During this period, Vander Zee solicited the advice of Oliver Dompierre, the assistant to the Minority in the United States Senate. Dompierre recommended the appellee, Kimon T. Karabatsos. Karabatsos was not a lawyer, but was a licensed real estate broker in Virginia who had been self-employed as a business and government consultant for the past six years.
Vander Zee then contacted Karabatsos, and discussed the matter with him. Having concluded that Karabatsos was an acceptable candidate for the job, Vander Zee arranged a meeting between Karabatsos and William J. Fogarty, who appeared on behalf of the Savage/Fogarty Company. The meeting took place at the "116 Club," a private club in which both Vander Zee and Karabatsos were members.
Subsequent to this introduction, Vander Zee invited Karabatsos to his home for a breakfast meeting. It was on this occasion that the parties allegedly entered an oral agreement that entitled Vander Zee to one third of all compensation earned by Karabatsos for work done in renegotiating the GSA lease. (Tr. at 57-59; 99-100.)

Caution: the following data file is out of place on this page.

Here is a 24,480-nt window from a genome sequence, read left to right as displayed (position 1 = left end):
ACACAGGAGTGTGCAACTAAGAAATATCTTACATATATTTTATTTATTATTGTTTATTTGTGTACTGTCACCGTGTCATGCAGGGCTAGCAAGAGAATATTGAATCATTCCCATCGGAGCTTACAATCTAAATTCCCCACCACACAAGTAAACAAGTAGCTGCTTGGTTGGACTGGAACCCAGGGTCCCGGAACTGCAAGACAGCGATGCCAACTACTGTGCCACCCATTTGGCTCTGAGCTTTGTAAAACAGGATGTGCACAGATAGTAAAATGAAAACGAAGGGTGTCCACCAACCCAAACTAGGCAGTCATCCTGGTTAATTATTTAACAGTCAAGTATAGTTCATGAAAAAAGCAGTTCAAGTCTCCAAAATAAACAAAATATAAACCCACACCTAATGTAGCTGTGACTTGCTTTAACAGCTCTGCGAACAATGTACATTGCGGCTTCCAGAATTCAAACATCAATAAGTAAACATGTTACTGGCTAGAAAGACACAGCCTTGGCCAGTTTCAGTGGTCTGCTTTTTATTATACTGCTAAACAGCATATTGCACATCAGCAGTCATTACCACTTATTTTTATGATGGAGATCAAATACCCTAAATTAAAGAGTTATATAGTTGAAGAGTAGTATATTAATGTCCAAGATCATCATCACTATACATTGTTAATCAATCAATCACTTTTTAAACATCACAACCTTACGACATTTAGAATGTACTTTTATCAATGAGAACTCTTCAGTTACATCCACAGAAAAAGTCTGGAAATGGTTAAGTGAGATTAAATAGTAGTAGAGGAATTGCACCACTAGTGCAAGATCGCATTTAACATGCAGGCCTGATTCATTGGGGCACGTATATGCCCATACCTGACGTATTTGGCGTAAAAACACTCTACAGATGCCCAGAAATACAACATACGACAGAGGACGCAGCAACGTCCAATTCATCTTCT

Vander Zee brought suit in the District Court to enforce the oral agreement. A jury returned a verdict in favor of the plaintiff-appellant Vander Zee, awarding him "[o]ne third (1/3) of total monies received by the defendant and future monies to be received during the term of the lease with G.S.A." The District Judge overturned the jury finding by entering a judgment notwithstanding the verdict. He concluded that there was no substantial evidence of an oral agreement for the splitting of fees between Vander Zee and Karabatsos and that even if a contract did exist, it could not be enforced because it would constitute illegal "influence peddling" in the procurement of government contracts. The District Court also granted the defendant's motion for a new trial on the grounds that the verdict was against the weight of the evidence. It did not reach the defendant's alternative grounds for a new trial, excessive damages.